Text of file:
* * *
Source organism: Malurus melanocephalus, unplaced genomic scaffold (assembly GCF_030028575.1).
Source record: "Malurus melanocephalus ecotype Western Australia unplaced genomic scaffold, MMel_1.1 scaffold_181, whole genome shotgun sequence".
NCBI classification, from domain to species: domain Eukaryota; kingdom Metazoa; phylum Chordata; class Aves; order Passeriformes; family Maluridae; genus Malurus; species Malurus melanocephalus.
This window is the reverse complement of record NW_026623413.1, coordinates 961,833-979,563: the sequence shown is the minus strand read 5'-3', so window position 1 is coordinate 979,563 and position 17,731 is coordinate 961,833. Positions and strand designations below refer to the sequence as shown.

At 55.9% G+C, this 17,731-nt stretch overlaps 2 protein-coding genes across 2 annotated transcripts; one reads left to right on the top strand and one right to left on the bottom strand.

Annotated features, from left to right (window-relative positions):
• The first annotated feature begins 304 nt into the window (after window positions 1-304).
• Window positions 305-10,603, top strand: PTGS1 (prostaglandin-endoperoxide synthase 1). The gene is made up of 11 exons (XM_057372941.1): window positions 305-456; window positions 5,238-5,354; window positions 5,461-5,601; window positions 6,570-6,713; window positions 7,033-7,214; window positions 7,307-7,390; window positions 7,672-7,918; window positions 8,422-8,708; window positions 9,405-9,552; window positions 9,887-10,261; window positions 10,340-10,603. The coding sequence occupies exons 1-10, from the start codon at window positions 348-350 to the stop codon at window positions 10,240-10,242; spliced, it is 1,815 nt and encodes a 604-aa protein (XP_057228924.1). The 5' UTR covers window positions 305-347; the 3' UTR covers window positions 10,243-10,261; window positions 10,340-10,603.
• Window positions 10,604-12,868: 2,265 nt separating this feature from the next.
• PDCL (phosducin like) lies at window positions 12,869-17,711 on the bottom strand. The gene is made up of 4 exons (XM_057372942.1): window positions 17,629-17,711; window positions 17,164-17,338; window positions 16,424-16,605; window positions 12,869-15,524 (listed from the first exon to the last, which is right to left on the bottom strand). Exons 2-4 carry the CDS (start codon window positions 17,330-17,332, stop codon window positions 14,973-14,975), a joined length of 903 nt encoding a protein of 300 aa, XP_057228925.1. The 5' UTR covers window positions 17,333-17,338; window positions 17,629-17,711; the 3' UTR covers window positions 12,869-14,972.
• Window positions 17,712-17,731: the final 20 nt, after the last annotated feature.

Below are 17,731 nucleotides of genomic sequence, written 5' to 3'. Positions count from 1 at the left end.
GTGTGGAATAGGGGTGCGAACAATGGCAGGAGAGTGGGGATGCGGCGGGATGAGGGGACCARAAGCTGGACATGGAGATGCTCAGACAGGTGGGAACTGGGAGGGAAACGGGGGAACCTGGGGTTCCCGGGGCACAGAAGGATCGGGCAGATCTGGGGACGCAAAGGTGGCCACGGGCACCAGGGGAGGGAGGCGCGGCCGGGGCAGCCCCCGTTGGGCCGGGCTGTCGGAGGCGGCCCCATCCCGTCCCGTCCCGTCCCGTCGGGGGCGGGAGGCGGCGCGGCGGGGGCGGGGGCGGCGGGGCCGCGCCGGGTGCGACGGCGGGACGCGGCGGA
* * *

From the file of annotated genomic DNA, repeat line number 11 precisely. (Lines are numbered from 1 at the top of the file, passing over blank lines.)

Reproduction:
• Window positions 17,712-17,731: the final 20 nt, after the last annotated feature.